brighton cycling

Women and cycling have an important history - and the relationship between the two has led to the bicycle being seen by many as a symbol of women's freedom.

A History of the Bicycle and Women's Rights

On the topic of cycling and women's rights, the American civil rights leader, Susan B Anthony, wrote in 1896:

"I think [the bicycle] has done more to emancipate women than any one thing in the world.

We've selected five vintage photos that we think illustrate important moments of change in women's freedoms from the Victorian age to visibility in the cycling industry today.

the safety-cycle-Photograph- London Stereoscopic Company Getty Images

The arrival of the Safety Bicycle, a more practical evolution of the Penny Farthing, prompted Victorian fashion to make way for a new look for women that was more conducive to riding a bike - such as this outfit from around 1884.

Women were allowed to ride a bike without a chaperone and understandably, leapt at the opportunity and the chance to wear (slightly) more comfortable clothing.

This sort of rationale dress literally gave them more mobility and as a result, they were freer to travel without the risk of their cumbersome skirts getting caught up.

Photograph- Hulton Archive-Getty Images

The level of inequality that women experienced in the past is depicted in this photograph.

Male undergraduates at Cambridge University protested against the full admission of female students by hanging an effigy of a ‘New Woman’ on a bicycle from a window in Market Square circa 1897.

This is an example of how the bicycle was associated with the women's movement, used here to demonstrate the men's opposition against a women's right to have a university education.

womens cycling history

In around 1895, probably out of anxiety that women now had a vehicle towards their own liberation, a list of dont's for women on bicycles was published.

The list included one 'don't' that instructed women not to "cultivate a 'bicycle face'!"

Clearly the concern was that women riding bikes would become less feminine. Nowadays, we applaud the bicycle face with a selfie!

Two suffragettes on bicycles in 1914. Photograph- Corbis

The bicycle was also a symbol of the Suffrage movement - the campaign for a vote for women.

Over 100 hundred years ago, Alice Hawkins, a suffragette, cycled around Leicester promoting the women's rights movement. She upset the city greatly, largely due to her clothing choices in wearing pantaloons!


Women's pro-cycling today owes a lot to the original icons like Great Britain's Beryl Burton OBE (1937-1996).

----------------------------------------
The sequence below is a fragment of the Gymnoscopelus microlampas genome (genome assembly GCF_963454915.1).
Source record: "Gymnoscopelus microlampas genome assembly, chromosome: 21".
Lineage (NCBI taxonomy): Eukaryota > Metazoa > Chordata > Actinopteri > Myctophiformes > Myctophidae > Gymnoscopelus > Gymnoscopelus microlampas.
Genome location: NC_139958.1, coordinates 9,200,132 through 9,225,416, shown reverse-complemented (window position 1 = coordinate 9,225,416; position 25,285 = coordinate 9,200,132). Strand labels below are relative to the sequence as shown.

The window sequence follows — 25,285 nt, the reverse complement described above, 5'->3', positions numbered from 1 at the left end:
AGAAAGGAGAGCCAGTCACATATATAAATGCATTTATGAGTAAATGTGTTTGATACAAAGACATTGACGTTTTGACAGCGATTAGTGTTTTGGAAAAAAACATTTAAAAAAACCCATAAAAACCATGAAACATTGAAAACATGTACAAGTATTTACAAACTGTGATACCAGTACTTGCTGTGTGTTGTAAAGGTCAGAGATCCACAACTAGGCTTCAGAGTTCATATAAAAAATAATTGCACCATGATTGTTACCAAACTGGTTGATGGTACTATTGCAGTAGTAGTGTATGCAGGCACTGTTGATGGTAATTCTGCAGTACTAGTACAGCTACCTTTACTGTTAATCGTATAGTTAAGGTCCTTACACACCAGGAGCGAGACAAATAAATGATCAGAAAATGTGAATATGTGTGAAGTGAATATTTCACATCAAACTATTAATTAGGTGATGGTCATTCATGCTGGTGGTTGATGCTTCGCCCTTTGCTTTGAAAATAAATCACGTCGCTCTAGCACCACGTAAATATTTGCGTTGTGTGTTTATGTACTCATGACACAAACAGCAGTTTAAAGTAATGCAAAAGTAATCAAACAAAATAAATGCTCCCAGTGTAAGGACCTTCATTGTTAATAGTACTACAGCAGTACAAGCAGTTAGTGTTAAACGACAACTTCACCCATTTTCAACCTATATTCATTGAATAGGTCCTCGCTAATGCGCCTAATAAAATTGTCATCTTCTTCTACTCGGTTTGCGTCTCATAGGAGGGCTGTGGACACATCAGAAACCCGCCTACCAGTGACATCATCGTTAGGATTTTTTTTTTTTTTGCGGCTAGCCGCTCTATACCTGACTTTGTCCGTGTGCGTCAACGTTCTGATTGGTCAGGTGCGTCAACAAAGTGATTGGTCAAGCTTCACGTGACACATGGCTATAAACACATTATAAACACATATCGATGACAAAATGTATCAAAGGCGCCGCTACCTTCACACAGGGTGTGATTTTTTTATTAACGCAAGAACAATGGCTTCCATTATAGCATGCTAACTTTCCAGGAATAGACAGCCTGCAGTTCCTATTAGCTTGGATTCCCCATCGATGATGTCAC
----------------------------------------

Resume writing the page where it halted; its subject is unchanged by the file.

21 Facts we Bet you Never Knew About Beryl Burton

Beryl won more than 90 domestic championships and seven world titles, and set a women's record for the 12-hour time-trial which exceeded the men's record for two years.

olympic debut

It wasn't until 1984 that women's cycling was put on the Olympic agenda. The first road race was at the LA Games and was won by Connie Carpenter-Phinney or the USA.

2016 Olympic Road Race to Start and Finish on Copacabana Beach

Since '84, women's cycling has provided some of the most exciting Olympic performances, including the women of Team GB on both track and road at London 2012.

Interview: Laura Trott

heather Wyman

This is a photo of cyclocross champion, Helen Wyman winning the Koppenbergcross in 2013.

This event is significant as it was the first cycling race that offered equal prize money for both men and women. Helen Wyman commented:

It is a very significant moment for women's cycling. This allows women to make one step up the ladder towards equality

Cyclocross is moving forwards - the UCI recently provided a massive pay rise to the women racing the CX World Cup, and added an under 23 category so 18-year-olds don't have to race with the likes of Wyman and Marianne Vos. You can read more about that story in our interview with Helen here.

womens tour

We are now into our second year of the Women's Tour, significant because it's the first ever women's UCI level race to come to Britain and because its organisers were upfront about it being a way to bridge the gender gap in cycling.

What happened to the Women's Tour de France?

In this photo, Marianna Vos pedals here way to victory over the finish line in the inaugural Women's Tour last year. In a recent interview a huge supporter of the event, Chris Boardman said,

I think what I enjoyed about the last Aviva Women’s Tour were the resources that went into creating an international event, that was properly televised by ITV and it gave women’s racing in the UK, in fact globally, a major event.

Here's to many more years of the Women's Tour!